Note that whenever you change something in the parent class, the changes mitigate to the children classes, this is helpful when you fix mistakes.

Nested classes

The last thing we want to consider in the context of classes is how to nest classes. This will later become super useful when we build models.

Suppose we have again our class student as defined above.

In [41]:
class Student:
    """
    This is a student class.
    """
    profession = "student"
    
    def __init__(self, name, affiliation):
        self.name = name
        self.affiliation = affiliation
        self.beers = 0
        self.credits = 0
        self.friends = set()
        
    def __repr__(self):
        return self.name
    
    def drink(self, beers):
        self.beers += beers
        return beers*["Cheers!"] 
    
    def study(self, cp_earned):
        self.credits += cp_earned
    
    def make_friend(self, new_friend):
        assert isinstance(new_friend, Student), "A student can make friends only with other students!"
        self.friends.add(new_friend)
    
    def drink_with_friends(self, beers):
        for f in self.friends:
            self.drink(beers)
            f.drink(beers)

Now lets define an additional class called StuRa. It has a class attribute, which indicates its function (which is the same for all StuRas), an instance attribute indicating its members (which are not the same for all StuRas, but specific for every particular StuRa), and an attribute function that makes its members work (which is the same for all StuRas, I suppose):

In [42]:
class StuRa:
    """
    A StuRa class.
    """
    function = "Organize body of students"
    
    def __init__(self, members):
        assert isinstance(members, list), "Members must be given as list!"
        for m in members:
            assert isinstance(m, Student), "Members themselves must be Students!"
        self.members = members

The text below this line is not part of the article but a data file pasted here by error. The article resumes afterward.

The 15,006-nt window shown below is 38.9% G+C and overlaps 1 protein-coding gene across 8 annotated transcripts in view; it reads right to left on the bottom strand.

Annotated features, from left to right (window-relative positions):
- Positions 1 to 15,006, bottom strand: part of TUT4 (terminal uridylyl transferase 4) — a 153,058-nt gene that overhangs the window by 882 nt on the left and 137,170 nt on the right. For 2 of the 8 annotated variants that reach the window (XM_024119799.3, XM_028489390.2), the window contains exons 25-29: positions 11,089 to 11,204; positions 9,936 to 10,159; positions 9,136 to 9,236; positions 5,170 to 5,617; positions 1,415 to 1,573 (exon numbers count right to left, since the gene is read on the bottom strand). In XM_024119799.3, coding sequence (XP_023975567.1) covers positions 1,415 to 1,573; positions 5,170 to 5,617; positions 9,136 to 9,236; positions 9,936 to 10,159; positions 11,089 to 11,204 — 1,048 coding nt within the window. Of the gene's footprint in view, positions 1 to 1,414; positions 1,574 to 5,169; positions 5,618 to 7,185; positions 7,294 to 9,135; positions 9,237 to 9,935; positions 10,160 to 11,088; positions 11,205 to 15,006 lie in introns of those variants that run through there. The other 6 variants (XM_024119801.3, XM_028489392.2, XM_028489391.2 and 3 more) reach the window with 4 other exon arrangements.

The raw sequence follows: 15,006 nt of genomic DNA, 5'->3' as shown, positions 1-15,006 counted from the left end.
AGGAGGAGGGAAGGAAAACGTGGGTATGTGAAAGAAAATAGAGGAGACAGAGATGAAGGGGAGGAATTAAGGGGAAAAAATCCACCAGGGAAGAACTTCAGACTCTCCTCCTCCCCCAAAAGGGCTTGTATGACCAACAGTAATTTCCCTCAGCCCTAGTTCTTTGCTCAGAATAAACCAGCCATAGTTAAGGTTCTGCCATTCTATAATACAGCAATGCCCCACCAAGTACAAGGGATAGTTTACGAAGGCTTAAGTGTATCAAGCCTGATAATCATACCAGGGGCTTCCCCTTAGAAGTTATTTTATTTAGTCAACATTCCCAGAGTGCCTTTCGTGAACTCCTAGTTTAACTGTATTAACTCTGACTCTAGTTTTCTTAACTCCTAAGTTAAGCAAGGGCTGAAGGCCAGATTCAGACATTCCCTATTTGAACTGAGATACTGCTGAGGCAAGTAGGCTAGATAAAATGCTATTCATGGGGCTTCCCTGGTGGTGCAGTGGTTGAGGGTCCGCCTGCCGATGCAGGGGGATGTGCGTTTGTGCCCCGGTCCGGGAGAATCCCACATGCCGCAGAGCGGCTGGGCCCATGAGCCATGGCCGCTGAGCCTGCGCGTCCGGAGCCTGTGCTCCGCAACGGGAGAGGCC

def befriend_members(self):
        """
        Befriends all members of the StuRa with each other.
        Function ensures nobody is befriended with him or herself!
        """
        for m in self.members:
            for n in self.members:
                if m is not n:
                    m.make_friend(n)
    
    def hard_work(self, amount_work):
        for m in self.members:
            print(m, " works hard!")
            m.drink(amount_work)
    
    def make_stura_party(self):
        for m in self.members:
            print(m, "drinks with all his friends!")
            m.drink_with_friends(2)

You see that it is easy to define a class that contains instances of other classes as members, and encapsulates typical operations on and among these members:

In [43]:
claire = Student("Claire", "Uni Erfurt")
jon = Student("Jon", "Uni Erfurt")
jill = Student("Jill", "Uni Erfurt")

stura_erfurt = StuRa([claire, jon, jill])
In [44]:
stura_erfurt.members
Out[44]:
[Claire, Jon, Jill]
In [45]:
print(claire.friends)
stura_erfurt.befriend_members()
print(claire.friends)
set()
{Jon, Jill}
In [46]:
stura_erfurt.hard_work(10)
Claire  works hard!
Jon  works hard!
Jill  works hard!
In [47]:
stura_erfurt.make_stura_party()
Claire drinks with all his friends!
Jon drinks with all his friends!
Jill drinks with all his friends!

Here the class StuRa naturally contains members of the class Student and some methods that specify the typical actions of and relations among members of a StuRa.

As you might have guessed at this point, we will usually build a class Model, which contains all elements of our model, such as Agents, which themselves will be classes.

This makes it much easier to analyze models!